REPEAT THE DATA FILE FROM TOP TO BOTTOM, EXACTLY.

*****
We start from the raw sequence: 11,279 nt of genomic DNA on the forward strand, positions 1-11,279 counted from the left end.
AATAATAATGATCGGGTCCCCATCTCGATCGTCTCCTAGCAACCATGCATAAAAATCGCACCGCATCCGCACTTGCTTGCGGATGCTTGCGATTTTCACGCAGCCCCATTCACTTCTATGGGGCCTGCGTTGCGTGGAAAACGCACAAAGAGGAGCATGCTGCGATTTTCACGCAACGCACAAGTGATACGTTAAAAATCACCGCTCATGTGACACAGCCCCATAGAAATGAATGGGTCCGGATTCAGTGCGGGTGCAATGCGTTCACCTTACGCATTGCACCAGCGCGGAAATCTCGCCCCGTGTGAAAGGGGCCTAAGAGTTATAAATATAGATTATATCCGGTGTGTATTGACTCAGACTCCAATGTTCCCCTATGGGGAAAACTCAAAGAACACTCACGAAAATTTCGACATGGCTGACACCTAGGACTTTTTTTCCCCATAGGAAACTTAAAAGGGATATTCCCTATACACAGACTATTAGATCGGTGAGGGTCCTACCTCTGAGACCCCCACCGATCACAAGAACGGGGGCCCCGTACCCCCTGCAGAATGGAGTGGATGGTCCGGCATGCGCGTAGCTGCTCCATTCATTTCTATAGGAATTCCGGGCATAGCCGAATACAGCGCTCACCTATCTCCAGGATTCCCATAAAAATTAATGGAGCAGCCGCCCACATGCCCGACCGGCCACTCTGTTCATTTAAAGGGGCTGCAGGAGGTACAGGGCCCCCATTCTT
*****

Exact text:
We start from the raw sequence: 11,279 nt of genomic DNA on the forward strand, positions 1-11,279 counted from the left end.
AATAATAATGATCGGGTCCCCATCTCGATCGTCTCCTAGCAACCATGCATAAAAATCGCACCGCATCCGCACTTGCTTGCGGATGCTTGCGATTTTCACGCAGCCCCATTCACTTCTATGGGGCCTGCGTTGCGTGGAAAACGCACAAAGAGGAGCATGCTGCGATTTTCACGCAACGCACAAGTGATACGTTAAAAATCACCGCTCATGTGACACAGCCCCATAGAAATGAATGGGTCCGGATTCAGTGCGGGTGCAATGCGTTCACCTTACGCATTGCACCAGCGCGGAAATCTCGCCCCGTGTGAAAGGGGCCTAAGAGTTATAAATATAGATTATATCCGGTGTGTATTGACTCAGACTCCAATGTTCCCCTATGGGGAAAACTCAAAGAACACTCACGAAAATTTCGACATGGCTGACACCTAGGACTTTTTTTCCCCATAGGAAACTTAAAAGGGATATTCCCTATACACAGACTATTAGATCGGTGAGGGTCCTACCTCTGAGACCCCCACCGATCACAAGAACGGGGGCCCCGTACCCCCTGCAGAATGGAGTGGATGGTCCGGCATGCGCGTAGCTGCTCCATTCATTTCTATAGGAATTCCGGGCATAGCCGAATACAGCGCTCACCTATCTCCAGGATTCCCATAAAAATTAATGGAGCAGCCGCCCACATGCCCGACCGGCCACTCTGTTCATTTAAAGGGGCTGCAGGAGGTACAGGGCCCCCATTCTT